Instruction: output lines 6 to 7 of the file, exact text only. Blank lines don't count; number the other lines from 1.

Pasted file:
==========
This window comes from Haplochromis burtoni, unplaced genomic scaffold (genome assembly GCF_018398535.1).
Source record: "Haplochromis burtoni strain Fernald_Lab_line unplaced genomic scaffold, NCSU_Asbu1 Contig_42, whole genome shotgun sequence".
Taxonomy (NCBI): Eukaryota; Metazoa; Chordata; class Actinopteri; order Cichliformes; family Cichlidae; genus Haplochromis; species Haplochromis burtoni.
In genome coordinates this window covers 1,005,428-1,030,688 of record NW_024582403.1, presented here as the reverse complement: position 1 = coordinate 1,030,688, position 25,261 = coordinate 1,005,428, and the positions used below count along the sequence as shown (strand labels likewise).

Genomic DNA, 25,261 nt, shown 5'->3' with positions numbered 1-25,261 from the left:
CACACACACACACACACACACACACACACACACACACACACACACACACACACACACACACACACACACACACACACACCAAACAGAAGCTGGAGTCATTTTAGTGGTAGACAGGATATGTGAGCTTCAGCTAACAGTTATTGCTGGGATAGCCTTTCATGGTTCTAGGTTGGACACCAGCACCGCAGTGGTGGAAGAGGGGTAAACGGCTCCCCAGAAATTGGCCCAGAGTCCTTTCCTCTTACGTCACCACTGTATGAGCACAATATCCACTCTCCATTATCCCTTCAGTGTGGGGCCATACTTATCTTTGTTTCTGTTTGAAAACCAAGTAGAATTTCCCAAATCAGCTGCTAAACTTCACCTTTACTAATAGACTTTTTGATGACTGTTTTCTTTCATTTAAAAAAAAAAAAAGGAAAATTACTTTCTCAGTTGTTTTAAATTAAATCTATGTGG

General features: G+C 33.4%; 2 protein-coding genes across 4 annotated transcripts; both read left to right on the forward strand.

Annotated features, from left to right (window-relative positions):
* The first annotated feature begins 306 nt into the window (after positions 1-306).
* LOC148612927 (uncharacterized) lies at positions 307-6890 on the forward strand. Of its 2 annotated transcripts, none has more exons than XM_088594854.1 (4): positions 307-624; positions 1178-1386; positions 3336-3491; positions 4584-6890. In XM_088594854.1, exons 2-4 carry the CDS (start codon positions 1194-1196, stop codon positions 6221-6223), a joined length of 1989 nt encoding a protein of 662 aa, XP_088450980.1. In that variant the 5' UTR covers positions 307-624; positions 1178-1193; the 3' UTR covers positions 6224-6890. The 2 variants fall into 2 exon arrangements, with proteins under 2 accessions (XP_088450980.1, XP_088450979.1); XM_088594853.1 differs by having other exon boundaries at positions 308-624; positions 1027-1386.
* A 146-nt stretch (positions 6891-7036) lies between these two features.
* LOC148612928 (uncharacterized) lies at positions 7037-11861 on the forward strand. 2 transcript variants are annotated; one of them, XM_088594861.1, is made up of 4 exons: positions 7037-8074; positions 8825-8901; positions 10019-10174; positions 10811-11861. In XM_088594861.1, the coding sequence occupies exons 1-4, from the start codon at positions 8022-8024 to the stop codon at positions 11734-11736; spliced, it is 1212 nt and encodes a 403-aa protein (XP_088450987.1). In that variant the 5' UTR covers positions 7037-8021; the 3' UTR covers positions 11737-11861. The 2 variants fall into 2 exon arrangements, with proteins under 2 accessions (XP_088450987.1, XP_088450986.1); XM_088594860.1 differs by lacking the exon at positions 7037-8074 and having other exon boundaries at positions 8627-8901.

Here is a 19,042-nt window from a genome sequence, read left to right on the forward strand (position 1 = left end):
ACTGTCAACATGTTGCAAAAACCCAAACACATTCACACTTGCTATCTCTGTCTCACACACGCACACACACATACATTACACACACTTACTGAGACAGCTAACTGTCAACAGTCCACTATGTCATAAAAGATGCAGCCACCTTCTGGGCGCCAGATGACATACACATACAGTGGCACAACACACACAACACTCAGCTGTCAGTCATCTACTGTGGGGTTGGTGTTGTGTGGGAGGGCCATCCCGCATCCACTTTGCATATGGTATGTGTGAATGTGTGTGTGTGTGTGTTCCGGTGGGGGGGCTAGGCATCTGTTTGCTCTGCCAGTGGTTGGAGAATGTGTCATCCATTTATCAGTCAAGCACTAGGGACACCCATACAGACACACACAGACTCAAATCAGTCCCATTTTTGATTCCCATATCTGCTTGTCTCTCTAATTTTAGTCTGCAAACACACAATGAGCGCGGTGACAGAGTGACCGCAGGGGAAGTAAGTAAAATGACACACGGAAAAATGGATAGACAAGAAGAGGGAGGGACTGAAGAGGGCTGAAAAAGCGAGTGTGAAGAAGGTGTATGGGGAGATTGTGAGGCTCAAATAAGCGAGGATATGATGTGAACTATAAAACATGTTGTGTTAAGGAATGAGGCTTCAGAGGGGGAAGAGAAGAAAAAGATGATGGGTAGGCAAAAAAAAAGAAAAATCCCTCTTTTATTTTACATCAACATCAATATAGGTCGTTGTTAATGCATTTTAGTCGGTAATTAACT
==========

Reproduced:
CACACACACACACACACACACACACACACACACACACACACACACACACACACACACACACACACACACACACACACACCAAACAGAAGCTGGAGTCATTTTAGTGGTAGACAGGATATGTGAGCTTCAGCTAACAGTTATTGCTGGGATAGCCTTTCATGGTTCTAGGTTGGACACCAGCACCGCAGTGGTGGAAGAGGGGTAAACGGCTCCCCAGAAATTGGCCCAGAGTCCTTTCCTCTTACGTCACCACTGTATGAGCACAATATCCACTCTCCATTATCCCTTCAGTGTGGGGCCATACTTATCTTTGTTTCTGTTTGAAAACCAAGTAGAATTTCCCAAATCAGCTGCTAAACTTCACCTTTACTAATAGACTTTTTGATGACTGTTTTCTTTCATTTAAAAAAAAAAAAAGGAAAATTACTTTCTCAGTTGTTTTAAATTAAATCTATGTGG

General features: G+C 33.4%; 2 protein-coding genes across 4 annotated transcripts; both read left to right on the forward strand.